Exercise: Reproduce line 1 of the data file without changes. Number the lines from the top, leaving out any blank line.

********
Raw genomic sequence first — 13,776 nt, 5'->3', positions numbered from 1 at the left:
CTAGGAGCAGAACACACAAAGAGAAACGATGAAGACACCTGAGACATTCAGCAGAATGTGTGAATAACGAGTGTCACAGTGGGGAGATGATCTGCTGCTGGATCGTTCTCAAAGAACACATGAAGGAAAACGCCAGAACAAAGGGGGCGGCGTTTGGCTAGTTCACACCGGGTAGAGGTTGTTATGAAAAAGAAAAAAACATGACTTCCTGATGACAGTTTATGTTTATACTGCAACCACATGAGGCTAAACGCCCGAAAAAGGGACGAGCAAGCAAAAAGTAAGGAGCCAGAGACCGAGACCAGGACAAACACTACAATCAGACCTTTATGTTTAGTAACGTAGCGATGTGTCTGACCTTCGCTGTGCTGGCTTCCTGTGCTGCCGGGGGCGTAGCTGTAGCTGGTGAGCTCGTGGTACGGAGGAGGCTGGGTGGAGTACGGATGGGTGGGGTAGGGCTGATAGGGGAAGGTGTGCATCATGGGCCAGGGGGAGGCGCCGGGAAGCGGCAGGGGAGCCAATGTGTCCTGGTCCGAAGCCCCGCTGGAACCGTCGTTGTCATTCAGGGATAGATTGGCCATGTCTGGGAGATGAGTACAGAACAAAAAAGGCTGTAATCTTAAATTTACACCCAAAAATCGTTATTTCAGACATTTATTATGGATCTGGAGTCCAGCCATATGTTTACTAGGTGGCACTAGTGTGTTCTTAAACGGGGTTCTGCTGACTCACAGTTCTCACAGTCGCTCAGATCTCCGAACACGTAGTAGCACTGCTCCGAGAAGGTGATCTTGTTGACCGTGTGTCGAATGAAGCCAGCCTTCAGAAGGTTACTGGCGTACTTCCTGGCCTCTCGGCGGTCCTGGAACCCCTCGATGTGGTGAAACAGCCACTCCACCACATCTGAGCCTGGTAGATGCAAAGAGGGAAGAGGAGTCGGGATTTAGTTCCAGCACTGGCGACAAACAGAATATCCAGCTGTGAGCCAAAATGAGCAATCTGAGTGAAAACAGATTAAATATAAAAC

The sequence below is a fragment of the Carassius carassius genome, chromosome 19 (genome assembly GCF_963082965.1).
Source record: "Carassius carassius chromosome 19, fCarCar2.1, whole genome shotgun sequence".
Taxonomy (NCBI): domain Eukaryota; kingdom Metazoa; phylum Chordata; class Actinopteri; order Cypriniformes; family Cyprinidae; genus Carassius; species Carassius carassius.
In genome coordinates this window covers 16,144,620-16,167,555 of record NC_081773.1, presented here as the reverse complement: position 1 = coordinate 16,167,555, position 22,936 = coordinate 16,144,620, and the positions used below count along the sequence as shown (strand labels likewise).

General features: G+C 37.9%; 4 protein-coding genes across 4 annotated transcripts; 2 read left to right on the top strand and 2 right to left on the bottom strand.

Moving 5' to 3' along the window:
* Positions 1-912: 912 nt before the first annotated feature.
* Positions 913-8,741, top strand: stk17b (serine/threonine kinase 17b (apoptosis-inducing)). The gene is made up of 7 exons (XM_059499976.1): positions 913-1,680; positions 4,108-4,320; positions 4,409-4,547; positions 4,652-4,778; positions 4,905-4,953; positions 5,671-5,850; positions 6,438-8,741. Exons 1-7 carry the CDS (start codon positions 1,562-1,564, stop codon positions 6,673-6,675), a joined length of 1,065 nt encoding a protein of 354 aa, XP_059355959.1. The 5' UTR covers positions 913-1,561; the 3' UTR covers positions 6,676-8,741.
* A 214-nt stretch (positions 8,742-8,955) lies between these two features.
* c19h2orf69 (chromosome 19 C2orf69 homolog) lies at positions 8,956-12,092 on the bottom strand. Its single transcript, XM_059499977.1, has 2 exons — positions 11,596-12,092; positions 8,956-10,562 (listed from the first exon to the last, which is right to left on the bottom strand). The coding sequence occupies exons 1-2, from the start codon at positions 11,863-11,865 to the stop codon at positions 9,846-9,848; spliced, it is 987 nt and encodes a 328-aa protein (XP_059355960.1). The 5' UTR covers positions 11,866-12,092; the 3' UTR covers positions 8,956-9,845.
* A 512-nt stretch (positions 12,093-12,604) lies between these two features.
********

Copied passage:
Raw genomic sequence first — 13,776 nt, 5'->3', positions numbered from 1 at the left: